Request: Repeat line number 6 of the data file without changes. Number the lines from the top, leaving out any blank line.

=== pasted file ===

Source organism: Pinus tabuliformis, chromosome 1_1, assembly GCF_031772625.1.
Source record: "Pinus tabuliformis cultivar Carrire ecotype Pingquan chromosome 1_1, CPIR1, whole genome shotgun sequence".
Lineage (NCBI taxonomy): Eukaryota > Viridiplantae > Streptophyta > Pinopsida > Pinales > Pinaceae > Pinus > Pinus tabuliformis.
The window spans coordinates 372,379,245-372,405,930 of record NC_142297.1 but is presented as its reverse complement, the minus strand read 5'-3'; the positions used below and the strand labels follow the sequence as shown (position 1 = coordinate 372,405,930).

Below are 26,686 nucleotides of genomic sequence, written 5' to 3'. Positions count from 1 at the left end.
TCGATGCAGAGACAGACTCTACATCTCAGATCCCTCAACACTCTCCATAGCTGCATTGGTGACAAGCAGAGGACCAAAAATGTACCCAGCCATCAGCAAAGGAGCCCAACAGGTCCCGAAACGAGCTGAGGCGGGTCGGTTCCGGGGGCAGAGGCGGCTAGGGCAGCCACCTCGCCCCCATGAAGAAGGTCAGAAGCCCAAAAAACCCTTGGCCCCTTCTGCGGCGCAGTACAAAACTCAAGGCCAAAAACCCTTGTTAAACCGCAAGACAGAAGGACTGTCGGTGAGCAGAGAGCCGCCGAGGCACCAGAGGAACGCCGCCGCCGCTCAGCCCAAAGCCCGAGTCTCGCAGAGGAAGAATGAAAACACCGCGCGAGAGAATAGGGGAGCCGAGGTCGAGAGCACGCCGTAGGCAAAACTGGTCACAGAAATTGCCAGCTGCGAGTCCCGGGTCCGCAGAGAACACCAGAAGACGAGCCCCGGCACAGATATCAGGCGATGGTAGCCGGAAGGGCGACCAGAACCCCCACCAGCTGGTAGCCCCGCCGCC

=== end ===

TCGATGCAGAGACAGACTCTACATCTCAGATCCCTCAACACTCTCCATAGCTGCATTGGTGACAAGCAGAGGACCAAAAATGTACCCAGCCATCAGCAAAGGAGCCCAACAGGTCCCGAAACGAGCTGAGGCGGGTCGGTTCCGGGGGCAGAGGCGGCTAGGGCAGCCACCTCGCCCCCATGAAGAAGGTCAGAAGCCCAAAAAACCCTTGGCCCCTTCTGCGGCGCAGTACAAAACTCAAGGCCAAAAACCCTTGTTAAACCGCAAGACAGAAGGACTGTCGGTGAGCAGAGAGCCGCCGAGGCACCAGAGGAACGCCGCCGCCGCTCAGCCCAAAGCCCGAGTCTCGCAGAGGAAGAATGAAAACACCGCGCGAGAGAATAGGGGAGCCGAGGTCGAGAGCACGCCGTAGGCAAAACTGGTCACAGAAATTGCCAGCTGCGAGTCCCGGGTCCGCAGAGAACACCAGAAGACGAGCCCCGGCACAGATATCAGGCGATGGTAGCCGGAAGGGCGACCAGAACCCCCACCAGCTGGTAGCCCCGCCGCC